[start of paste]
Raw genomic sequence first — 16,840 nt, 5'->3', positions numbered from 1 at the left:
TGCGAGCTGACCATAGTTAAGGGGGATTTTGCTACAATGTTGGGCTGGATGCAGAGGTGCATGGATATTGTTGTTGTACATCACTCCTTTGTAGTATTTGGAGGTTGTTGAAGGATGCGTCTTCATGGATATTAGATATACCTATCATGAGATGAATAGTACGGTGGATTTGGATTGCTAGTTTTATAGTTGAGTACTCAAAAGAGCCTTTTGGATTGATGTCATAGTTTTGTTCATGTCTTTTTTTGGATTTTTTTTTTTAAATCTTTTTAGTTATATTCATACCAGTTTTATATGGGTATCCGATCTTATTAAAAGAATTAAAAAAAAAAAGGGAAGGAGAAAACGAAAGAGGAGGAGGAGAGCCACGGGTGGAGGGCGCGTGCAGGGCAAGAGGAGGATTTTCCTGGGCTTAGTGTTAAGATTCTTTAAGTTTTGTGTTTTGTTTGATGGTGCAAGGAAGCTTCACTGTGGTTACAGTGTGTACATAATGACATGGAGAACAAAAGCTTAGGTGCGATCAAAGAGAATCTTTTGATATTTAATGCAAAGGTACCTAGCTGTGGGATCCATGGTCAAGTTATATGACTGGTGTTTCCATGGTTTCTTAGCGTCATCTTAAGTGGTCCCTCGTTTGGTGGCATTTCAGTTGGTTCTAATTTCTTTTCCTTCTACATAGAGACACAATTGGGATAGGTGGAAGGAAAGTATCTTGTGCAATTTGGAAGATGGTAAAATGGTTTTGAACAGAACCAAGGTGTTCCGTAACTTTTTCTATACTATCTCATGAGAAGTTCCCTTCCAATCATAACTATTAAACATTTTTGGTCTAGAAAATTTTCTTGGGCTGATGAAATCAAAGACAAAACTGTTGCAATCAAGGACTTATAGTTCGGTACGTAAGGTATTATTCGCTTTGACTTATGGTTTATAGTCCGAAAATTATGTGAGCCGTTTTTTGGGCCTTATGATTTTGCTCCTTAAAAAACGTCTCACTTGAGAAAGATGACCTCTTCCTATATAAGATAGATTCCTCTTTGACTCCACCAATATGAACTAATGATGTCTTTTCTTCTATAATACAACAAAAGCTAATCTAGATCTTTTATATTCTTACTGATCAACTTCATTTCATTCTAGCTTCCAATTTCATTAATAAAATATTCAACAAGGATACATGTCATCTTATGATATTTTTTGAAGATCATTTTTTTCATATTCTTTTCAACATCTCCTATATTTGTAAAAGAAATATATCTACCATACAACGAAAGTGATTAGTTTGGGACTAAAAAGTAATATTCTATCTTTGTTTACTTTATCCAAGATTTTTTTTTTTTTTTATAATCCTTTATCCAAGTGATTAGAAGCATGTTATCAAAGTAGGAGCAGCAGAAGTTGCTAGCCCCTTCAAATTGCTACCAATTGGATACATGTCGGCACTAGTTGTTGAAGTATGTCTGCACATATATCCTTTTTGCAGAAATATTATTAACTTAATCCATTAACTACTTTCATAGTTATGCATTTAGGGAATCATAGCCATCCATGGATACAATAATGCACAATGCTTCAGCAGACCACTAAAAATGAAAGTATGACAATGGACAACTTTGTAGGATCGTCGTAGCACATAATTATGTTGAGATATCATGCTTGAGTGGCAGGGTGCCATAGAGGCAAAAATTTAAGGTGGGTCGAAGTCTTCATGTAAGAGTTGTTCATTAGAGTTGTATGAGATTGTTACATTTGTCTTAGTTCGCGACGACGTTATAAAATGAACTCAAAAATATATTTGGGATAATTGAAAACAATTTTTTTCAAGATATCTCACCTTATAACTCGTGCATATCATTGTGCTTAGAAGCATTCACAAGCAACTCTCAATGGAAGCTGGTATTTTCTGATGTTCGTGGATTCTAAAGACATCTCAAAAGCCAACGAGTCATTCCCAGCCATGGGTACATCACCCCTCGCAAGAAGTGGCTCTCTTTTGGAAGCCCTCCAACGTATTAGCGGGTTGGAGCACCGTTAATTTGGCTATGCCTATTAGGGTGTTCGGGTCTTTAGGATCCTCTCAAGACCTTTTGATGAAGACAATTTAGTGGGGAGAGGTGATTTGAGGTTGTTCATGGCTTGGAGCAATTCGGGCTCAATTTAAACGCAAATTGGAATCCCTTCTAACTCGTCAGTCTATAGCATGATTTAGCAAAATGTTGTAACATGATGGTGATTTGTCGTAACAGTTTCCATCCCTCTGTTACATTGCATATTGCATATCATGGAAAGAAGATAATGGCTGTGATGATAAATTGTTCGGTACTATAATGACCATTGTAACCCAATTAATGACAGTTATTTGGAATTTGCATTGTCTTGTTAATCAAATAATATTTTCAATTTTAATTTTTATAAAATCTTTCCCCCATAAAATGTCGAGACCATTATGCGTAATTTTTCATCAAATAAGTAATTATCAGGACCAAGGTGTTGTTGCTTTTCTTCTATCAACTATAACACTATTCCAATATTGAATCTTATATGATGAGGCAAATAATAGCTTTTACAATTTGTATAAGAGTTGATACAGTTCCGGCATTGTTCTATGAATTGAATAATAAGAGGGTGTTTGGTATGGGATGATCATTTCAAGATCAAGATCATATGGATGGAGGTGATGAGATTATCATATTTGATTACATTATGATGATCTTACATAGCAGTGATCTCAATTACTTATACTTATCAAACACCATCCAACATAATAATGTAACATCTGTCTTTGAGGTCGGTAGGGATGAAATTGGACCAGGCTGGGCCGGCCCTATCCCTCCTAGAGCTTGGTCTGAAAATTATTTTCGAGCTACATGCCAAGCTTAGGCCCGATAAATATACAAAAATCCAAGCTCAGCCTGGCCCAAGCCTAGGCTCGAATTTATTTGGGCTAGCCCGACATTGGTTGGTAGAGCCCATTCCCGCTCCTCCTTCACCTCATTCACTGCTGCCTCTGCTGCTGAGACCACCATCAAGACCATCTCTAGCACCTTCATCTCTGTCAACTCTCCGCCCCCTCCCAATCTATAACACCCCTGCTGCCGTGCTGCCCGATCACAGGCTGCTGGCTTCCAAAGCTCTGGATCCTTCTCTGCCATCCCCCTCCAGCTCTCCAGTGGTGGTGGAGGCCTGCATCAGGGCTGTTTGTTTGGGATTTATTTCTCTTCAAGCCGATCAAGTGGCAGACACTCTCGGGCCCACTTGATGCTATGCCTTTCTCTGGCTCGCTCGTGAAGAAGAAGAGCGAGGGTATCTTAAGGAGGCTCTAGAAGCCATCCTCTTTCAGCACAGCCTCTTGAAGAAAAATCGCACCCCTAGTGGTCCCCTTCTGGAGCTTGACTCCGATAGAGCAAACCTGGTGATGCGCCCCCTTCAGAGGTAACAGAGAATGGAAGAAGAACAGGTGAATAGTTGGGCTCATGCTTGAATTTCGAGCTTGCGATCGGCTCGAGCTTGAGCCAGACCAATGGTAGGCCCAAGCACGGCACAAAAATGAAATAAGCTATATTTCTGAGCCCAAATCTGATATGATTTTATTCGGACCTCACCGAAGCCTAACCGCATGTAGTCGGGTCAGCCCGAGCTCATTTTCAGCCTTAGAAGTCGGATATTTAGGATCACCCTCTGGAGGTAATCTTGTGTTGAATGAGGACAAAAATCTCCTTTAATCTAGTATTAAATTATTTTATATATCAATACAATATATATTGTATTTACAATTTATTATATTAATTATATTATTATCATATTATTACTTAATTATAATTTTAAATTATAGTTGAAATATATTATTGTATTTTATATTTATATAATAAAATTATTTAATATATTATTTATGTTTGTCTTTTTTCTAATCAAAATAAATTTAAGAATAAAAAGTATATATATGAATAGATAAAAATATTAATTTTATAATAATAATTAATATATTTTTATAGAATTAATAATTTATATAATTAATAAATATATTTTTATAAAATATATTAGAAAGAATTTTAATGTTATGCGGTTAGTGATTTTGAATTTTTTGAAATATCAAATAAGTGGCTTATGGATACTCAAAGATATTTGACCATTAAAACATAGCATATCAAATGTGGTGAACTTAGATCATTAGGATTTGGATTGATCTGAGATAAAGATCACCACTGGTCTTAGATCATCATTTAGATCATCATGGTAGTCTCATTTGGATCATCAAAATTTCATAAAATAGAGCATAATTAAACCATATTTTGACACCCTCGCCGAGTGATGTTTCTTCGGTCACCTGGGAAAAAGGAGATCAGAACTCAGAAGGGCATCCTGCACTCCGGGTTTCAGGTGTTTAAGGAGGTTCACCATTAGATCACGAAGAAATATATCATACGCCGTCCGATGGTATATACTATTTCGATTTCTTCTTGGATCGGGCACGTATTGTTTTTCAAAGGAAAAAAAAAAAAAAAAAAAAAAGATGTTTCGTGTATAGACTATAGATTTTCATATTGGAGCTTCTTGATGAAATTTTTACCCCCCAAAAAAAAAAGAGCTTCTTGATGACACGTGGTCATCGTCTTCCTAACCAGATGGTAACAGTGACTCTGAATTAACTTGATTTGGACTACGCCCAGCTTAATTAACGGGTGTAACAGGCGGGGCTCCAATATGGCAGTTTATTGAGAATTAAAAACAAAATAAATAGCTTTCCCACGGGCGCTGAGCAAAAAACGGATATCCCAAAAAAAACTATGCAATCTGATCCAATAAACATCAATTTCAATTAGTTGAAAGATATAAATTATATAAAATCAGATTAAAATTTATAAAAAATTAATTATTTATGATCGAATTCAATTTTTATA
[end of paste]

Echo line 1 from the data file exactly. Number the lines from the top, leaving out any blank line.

Raw genomic sequence first — 16,840 nt, 5'->3', positions numbered from 1 at the left: